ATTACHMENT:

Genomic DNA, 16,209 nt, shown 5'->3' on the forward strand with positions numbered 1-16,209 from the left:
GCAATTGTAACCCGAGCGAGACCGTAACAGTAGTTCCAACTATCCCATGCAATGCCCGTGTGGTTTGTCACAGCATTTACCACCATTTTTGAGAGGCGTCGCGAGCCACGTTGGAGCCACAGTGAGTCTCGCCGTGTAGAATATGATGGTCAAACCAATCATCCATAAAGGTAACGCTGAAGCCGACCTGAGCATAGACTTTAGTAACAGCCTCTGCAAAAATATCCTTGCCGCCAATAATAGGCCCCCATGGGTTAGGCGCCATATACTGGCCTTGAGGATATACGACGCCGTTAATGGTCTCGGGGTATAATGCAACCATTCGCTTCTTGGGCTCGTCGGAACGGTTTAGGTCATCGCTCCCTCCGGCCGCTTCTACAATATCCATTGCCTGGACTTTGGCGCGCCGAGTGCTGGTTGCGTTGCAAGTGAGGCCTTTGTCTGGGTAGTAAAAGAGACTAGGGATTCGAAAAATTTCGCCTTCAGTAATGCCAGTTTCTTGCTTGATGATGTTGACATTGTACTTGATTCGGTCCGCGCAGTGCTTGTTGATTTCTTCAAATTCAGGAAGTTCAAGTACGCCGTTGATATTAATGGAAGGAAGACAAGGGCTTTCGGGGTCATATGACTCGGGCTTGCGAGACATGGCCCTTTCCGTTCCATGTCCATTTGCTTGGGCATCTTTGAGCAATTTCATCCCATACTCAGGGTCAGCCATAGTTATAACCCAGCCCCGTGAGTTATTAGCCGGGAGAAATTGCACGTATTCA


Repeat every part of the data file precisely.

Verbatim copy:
Genomic DNA, 16,209 nt, shown 5'->3' on the forward strand with positions numbered 1-16,209 from the left:
GCAATTGTAACCCGAGCGAGACCGTAACAGTAGTTCCAACTATCCCATGCAATGCCCGTGTGGTTTGTCACAGCATTTACCACCATTTTTGAGAGGCGTCGCGAGCCACGTTGGAGCCACAGTGAGTCTCGCCGTGTAGAATATGATGGTCAAACCAATCATCCATAAAGGTAACGCTGAAGCCGACCTGAGCATAGACTTTAGTAACAGCCTCTGCAAAAATATCCTTGCCGCCAATAATAGGCCCCCATGGGTTAGGCGCCATATACTGGCCTTGAGGATATACGACGCCGTTAATGGTCTCGGGGTATAATGCAACCATTCGCTTCTTGGGCTCGTCGGAACGGTTTAGGTCATCGCTCCCTCCGGCCGCTTCTACAATATCCATTGCCTGGACTTTGGCGCGCCGAGTGCTGGTTGCGTTGCAAGTGAGGCCTTTGTCTGGGTAGTAAAAGAGACTAGGGATTCGAAAAATTTCGCCTTCAGTAATGCCAGTTTCTTGCTTGATGATGTTGACATTGTACTTGATTCGGTCCGCGCAGTGCTTGTTGATTTCTTCAAATTCAGGAAGTTCAAGTACGCCGTTGATATTAATGGAAGGAAGACAAGGGCTTTCGGGGTCATATGACTCGGGCTTGCGAGACATGGCCCTTTCCGTTCCATGTCCATTTGCTTGGGCATCTTTGAGCAATTTCATCCCATACTCAGGGTCAGCCATAGTTATAACCCAGCCCCGTGAGTTATTAGCCGGGAGAAATTGCACGTATTCA